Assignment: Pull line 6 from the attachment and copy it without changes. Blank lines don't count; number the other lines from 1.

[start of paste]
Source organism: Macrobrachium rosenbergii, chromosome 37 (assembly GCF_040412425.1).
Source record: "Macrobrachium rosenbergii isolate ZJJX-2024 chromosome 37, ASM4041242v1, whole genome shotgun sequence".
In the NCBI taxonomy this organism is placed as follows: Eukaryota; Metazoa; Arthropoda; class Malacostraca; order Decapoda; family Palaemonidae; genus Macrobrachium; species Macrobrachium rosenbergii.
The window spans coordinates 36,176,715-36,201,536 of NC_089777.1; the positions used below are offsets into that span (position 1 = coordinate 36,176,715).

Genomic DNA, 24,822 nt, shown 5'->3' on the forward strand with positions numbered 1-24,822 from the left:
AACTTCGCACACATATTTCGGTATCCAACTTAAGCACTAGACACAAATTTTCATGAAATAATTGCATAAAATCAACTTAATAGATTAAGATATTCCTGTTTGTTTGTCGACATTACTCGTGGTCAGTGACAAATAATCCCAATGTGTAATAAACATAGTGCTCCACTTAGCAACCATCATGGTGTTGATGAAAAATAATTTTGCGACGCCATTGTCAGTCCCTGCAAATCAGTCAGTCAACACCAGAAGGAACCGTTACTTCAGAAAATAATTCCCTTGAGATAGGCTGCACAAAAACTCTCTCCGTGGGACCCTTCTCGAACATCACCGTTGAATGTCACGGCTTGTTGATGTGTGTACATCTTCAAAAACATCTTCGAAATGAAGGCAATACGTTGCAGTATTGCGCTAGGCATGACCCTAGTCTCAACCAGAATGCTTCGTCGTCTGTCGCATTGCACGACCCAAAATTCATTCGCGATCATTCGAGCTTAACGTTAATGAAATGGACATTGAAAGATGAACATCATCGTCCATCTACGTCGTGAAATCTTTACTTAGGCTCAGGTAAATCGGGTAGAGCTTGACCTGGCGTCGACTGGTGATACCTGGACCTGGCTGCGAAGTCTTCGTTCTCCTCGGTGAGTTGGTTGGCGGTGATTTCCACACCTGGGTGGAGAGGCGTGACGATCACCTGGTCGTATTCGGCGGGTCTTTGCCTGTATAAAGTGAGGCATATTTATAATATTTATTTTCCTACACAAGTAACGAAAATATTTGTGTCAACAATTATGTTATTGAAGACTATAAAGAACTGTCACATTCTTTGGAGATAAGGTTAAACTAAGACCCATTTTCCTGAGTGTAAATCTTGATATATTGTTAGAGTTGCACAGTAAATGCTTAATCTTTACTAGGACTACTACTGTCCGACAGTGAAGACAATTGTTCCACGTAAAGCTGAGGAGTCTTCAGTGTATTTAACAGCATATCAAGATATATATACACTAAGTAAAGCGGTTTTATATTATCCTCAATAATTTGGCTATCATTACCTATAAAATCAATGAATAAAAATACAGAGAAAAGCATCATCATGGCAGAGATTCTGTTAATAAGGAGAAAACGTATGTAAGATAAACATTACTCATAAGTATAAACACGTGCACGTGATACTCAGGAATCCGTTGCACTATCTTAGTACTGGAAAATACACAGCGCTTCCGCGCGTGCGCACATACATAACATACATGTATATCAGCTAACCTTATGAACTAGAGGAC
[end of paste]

AACTTCGCACACATATTTCGGTATCCAACTTAAGCACTAGACACAAATTTTCATGAAATAATTGCATAAAATCAACTTAATAGATTAAGATATTCCTGTTTGTTTGTCGACATTACTCGTGGTCAGTGACAAATAATCCCAATGTGTAATAAACATAGTGCTCCACTTAGCAACCATCATGGTGTTGATGAAAAATAATTTTGCGACGCCATTGTCAGTCCCTGCAAATCAGTCAGTCAACACCAGAAGGAACCGTTACTTCAGAAAATAATTCCCTTGAGATAGGCTGCACAAAAACTCTCTCCGTGGGACCCTTCTCGAACATCACCGTTGAATGTCACGGCTTGTTGATGTGTGTACATCTTCAAAAACATCTTCGAAATGAAGGCAATACGTTGCAGTATTGCGCTAGGCATGACCCTAGTCTCAACCAGAATGCTTCGTCGTCTGTCGCATTGCACGACCCAAAATTCATTCGCGATCATTCGAGCTTAACGTTAATGAAATGGACATTGAAAGATGAACATCATCGTCCATCTACGTCGTGAAATCTTTACTTAGGCTCAGGTAAATCGGGTAGAGCTTGACCTGGCGTCGACTGGTGATACCTGGACCTGGCTGCGAAGTCTTCGTTCTCCTCGGTGAGTTGGTTGGCGGTGATTTCCACACCTGGGTGGAGAGGCGTGACGATCACCTGGTCGTATTCGGCGGGTCTTTGCCTGTATAAAGTGAGGCATATTTATAATATTTATTTTCCTACACAAGTAACGAAAATATTTGTGTCAACAATTATGTTATTGAAGACTATAAAGAACTGTCACATTCTTTGGAGATAAGGTTAAACTAAGACCCATTTTCCTGAGTGTAAATCTTGATATATTGTTAGAGTTGCACAGTAAATGCTTAATCTTTACTAGGACTACTACTGTCCGACAGTGAAGACAATTGTTCCACGTAAAGCTGAGGAGTCTTCAGTGTATTTAACAGCATATCAAGATATATATACACTAAGTAAAGCGGTTTTATATTATCCTCAATAATTTGGCTATCATTACCTATAAAATCAATGAATAAAAATACAGAGAAAAGCATCATCATGGCAGAGATTCTGTTAATAAGGAGAAAACGTATGTAAGATAAACATTACTCATAAGTATAAACACGTGCACGTGATACTCAGGAATCCGTTGCACTATCTTAGTACTGGAAAATACACAGCGCTTCCGCGCGTGCGCACATACATAACATACATGTATATCAGCTAACCTTATGAACTAGAGGAC